Event driven programming can be a wonderful thing, particularly when the execution of your code is dependent on user input. It is for this reason that JavaScript and other user facing languages implement very strong event based semantics. Many times event driven semantics depends on elapsed time (e.g. wait then execute). Python, however, does not provide a native setTimeout or setInterval that will allow you to call a function after a specific amount of time, or to call a function again and again at a specific interval.

Consider a naive example where the program just waits a specific amount of time then calls a function:

import time

def wait(delay, func):
    Waits a certain amount of time, then calls func.

When this function is called it begins blocking — that is the code cannot continue while we are in the delay. Therefore if you want to listen for user input, it won’t be evaluated until after the delay is complete. This is bad.

In order to implement something that is nonblocking in Python — that is it runs independently of the main execution of the code, we need to use the threading module. This is not a blog on threading, which is an enormous topic of its own. It should suffice to say for this blog post that the threading module allows us to spin off an independent thread that executes on its own while the main process continues. This will allow us to schedule functions to be called at a later date in a non blocking fashion.

The threading module has a helpful threading.Timer object that you can use to set a delay and run the function:

import threading

def wait(delay, func):
    timer = threading.Timer(delay, func)

You can cancel the timer, and even pass both positional and keyword arguments directly to the object. This gives us the ability to easily wait a delay then call the function. However, what if you want to run the function multiple times on an interval? The simple answer is have your function, when run, create a new timer object. However, your main thread then loses control of its hook to the timer object, which means that you can’t cancel the interval (and your program will never terminate)! My method is personalized from an answer to the Stack Overflow question: “Run certain code every n seconds” and is as follows:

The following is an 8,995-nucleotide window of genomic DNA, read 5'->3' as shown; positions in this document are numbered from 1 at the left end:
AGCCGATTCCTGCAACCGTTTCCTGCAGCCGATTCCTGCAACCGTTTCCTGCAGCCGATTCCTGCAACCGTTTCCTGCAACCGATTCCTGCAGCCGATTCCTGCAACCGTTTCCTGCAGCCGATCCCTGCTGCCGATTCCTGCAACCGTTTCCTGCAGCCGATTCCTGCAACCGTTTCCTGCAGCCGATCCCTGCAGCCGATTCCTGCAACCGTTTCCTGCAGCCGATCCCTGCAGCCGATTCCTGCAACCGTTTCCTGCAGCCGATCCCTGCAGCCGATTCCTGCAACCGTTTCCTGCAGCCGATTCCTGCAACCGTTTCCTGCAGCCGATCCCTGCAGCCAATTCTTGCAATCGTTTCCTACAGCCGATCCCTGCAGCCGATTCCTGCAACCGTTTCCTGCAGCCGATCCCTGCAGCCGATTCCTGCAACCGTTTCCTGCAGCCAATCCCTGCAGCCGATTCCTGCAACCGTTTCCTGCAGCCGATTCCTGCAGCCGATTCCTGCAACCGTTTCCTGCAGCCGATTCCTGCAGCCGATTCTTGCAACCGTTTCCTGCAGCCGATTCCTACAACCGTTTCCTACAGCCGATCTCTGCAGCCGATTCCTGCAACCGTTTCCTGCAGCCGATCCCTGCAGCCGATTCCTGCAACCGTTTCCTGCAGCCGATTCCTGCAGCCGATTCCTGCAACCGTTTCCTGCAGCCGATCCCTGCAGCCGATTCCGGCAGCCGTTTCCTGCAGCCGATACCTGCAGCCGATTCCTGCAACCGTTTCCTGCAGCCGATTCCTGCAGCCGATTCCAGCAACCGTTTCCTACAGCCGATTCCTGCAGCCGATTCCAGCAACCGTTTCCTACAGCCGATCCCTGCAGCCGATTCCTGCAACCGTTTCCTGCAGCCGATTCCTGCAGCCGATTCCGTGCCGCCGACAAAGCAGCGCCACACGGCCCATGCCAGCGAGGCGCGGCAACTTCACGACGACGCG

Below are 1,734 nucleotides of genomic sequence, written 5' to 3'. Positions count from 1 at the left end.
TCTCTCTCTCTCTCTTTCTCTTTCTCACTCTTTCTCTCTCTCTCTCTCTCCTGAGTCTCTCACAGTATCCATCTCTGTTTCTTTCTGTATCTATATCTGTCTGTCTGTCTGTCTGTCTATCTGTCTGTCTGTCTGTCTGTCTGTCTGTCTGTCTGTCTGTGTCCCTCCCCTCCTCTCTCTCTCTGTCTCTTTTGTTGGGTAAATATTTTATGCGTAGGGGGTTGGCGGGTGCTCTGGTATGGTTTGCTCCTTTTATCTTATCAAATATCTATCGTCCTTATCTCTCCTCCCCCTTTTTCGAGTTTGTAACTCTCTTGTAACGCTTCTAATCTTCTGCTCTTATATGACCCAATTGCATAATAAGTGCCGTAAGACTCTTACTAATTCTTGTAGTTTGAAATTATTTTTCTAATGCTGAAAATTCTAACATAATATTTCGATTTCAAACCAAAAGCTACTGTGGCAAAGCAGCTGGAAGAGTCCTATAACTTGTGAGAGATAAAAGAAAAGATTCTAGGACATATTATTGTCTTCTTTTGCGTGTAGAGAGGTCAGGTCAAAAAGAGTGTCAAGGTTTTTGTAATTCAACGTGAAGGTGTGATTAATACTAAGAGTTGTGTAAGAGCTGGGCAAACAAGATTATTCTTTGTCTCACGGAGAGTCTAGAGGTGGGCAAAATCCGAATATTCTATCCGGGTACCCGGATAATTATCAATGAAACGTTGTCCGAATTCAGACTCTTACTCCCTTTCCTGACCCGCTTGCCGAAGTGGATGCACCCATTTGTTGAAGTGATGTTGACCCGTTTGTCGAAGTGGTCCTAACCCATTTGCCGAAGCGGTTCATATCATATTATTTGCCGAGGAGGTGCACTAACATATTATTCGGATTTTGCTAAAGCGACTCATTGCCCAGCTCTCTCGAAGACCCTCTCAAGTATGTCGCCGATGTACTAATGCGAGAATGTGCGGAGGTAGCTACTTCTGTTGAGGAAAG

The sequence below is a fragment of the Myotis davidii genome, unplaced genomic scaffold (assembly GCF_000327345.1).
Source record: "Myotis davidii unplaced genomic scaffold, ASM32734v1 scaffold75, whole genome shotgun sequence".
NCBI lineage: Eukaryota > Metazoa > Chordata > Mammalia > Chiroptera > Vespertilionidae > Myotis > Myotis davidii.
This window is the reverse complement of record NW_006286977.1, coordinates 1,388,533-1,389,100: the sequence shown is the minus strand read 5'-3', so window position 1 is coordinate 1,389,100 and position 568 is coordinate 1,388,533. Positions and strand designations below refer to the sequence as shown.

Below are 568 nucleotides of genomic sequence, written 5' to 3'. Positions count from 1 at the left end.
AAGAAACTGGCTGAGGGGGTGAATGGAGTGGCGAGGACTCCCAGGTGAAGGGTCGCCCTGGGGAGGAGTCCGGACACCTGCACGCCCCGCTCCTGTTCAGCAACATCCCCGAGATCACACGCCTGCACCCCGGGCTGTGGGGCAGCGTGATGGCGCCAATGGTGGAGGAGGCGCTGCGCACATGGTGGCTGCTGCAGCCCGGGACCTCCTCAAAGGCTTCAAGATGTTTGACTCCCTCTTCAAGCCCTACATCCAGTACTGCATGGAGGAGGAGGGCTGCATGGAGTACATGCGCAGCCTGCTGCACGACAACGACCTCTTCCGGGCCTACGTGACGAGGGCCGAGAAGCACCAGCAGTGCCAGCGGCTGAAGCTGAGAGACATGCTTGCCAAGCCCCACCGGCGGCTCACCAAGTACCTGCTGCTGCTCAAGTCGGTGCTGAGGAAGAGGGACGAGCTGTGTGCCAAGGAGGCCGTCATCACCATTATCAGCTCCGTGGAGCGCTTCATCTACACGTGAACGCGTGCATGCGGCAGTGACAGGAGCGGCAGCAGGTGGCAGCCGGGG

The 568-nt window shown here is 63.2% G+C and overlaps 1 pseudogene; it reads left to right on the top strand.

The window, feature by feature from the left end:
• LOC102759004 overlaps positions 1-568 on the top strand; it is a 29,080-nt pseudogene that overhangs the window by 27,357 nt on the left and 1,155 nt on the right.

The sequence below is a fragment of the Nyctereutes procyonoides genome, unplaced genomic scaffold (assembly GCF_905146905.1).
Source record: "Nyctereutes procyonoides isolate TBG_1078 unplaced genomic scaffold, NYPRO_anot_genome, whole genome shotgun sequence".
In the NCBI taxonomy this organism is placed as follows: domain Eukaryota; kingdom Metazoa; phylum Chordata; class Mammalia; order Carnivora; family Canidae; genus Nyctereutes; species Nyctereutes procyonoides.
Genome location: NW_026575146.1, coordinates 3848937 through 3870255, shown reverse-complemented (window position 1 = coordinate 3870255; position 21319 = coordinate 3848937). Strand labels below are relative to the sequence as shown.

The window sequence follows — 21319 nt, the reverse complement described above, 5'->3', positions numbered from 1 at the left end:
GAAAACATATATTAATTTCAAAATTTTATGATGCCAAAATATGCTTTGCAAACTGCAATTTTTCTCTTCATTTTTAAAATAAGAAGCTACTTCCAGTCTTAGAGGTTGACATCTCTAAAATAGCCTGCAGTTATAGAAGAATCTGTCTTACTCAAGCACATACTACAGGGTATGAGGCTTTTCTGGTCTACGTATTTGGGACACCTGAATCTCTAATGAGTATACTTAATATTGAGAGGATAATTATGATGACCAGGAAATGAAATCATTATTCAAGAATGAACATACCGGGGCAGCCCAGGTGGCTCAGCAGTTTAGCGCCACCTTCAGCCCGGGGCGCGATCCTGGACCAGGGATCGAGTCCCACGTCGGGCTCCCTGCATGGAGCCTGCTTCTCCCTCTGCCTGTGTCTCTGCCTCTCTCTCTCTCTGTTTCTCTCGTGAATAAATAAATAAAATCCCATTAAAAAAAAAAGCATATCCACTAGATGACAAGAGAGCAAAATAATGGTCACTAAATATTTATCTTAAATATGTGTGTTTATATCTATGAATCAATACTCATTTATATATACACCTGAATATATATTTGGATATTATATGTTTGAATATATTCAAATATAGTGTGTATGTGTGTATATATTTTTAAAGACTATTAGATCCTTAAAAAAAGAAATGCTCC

My special sauce is the use of functools.partial to create a closure and the __call__ override, which allows me to actually interrupt the interval and execute the function ahead of time, resetting the interval. As you can see, the elapsed time gets printed out every n seconds, without blocking the code waiting for user input (in this case, a KeyboardInterrupt).

So how might you use this in practice? Well, I originally was thinking about this to do lightweight routine memory sampling for a quick analysis. Adapting an answer to the Stack Overflow question: “How do I profile memory usage in Python?”, I came up with the following wrapper for the resource module:

Disclaimer: this is not the best method for memory profiling, there are definitely way better tools out there for this!

Here you can see that every 5 seconds, the memory usage is written to a CSV file, without interrupting the main code execution! Although this is a simple way to add a lot of rich features to your code; take care - the threading module can be tricky! Note that if you don’t stop the interval, then your program won’t stop! So make sure on exit you do the work of cleaning these things up!